The Quartet Principles are the set of three requirements laid out by the Quartet on the Middle East for the diplomatic recognition of a Palestinian government. The Quartet is a diplomatic entity that is composed of the United Nations, European Union, Russia, and the United States, and is involved with mediating the Israeli–Palestinian conflict.
The three principles as outlined by the quartet are as follows:
- A Palestinian state must recognize the state of Israel without prejudging what various grievances or claims are appropriate,
- Abide by previous diplomatic agreements, and
- Renounce violence as a means of achieving goals.
UN Security Council endorsement
In resolution 1850, the UN Security Council endorsed the Quartet Principles as "in preparation for statehood". Former US President George W. Bush personally sponsored the resolution, ostensibly as a parting gift to Israel.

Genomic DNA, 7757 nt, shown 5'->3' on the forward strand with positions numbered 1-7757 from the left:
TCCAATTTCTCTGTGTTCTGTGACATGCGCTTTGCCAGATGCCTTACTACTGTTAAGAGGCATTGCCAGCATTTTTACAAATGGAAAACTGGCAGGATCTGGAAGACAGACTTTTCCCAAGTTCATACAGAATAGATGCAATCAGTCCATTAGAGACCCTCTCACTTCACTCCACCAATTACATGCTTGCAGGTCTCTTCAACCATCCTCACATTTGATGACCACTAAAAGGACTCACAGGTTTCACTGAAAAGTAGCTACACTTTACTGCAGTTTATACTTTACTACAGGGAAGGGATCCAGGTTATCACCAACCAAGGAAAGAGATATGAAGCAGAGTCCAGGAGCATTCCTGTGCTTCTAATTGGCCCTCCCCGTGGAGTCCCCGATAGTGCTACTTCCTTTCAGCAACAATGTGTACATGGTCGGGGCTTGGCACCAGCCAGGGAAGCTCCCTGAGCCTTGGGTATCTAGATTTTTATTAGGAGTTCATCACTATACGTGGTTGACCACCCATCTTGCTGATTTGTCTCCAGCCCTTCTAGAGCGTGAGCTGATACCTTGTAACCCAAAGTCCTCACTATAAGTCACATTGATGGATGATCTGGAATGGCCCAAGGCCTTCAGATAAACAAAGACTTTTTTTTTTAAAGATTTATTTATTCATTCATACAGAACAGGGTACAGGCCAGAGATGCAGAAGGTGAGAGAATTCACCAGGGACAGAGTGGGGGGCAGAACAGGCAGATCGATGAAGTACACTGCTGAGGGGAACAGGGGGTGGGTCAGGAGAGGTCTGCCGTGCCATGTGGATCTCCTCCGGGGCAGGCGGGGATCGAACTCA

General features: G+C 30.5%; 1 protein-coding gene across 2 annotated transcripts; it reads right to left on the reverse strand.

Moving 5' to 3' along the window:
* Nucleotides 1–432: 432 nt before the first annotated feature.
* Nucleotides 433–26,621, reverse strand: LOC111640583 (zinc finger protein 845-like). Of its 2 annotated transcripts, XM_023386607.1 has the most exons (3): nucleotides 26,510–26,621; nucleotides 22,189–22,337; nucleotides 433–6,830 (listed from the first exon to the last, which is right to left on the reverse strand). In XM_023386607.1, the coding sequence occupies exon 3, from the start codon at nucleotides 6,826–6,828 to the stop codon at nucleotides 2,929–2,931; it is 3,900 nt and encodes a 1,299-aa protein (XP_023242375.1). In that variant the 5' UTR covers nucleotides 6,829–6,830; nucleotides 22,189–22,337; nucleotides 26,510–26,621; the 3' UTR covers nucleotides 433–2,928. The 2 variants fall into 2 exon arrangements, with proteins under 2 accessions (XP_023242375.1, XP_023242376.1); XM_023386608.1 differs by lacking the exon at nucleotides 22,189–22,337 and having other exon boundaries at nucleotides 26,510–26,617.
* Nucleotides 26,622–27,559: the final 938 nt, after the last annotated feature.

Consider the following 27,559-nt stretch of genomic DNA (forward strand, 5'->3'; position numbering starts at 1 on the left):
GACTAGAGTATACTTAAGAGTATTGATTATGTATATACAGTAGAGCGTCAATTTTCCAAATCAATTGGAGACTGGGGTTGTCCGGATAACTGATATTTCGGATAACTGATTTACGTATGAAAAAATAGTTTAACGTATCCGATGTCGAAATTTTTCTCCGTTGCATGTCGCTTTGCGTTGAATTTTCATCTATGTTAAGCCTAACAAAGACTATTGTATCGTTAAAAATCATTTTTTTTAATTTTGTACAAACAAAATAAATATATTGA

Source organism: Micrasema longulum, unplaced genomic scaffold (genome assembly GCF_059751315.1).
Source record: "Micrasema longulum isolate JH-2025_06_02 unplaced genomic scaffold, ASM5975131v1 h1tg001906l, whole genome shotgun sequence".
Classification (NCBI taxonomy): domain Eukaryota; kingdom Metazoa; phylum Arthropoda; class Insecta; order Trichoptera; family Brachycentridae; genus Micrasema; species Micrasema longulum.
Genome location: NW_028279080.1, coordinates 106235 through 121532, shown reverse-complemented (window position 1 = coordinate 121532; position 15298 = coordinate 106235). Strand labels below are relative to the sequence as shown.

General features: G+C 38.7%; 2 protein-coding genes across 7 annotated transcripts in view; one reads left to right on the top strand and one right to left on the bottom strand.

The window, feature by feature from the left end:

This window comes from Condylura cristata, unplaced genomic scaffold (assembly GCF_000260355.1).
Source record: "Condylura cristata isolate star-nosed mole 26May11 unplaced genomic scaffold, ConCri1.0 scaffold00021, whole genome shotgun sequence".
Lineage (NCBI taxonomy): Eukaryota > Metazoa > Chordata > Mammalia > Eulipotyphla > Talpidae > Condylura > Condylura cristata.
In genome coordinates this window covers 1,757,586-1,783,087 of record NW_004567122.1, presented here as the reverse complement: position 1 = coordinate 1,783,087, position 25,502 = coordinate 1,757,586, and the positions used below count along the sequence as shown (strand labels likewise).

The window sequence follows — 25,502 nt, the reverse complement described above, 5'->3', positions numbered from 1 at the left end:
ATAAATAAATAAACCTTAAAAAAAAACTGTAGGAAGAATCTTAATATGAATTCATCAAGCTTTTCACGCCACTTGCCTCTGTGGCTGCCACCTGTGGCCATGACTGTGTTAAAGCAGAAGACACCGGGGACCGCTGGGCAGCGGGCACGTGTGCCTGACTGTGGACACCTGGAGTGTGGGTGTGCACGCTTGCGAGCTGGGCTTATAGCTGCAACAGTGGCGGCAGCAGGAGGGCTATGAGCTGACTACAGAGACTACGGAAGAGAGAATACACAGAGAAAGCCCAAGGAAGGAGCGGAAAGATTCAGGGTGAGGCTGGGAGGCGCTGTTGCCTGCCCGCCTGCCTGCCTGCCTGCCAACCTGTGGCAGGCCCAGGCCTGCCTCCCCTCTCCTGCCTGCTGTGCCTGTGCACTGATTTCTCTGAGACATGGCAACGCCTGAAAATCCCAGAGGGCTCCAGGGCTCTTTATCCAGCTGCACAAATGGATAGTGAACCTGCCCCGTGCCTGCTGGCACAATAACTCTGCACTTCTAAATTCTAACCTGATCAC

- Israel lauded the UN endorsement, stating that "The Security Council's statement that lasting peace can only be based on mutual recognition, ending terror and incitement and committing to the two-state solution, is an endorsement of core Israeli principles for the peace process."
- Palestinian negotiators called the resolution "encouraging", but noted the lack of clarity within the resolution.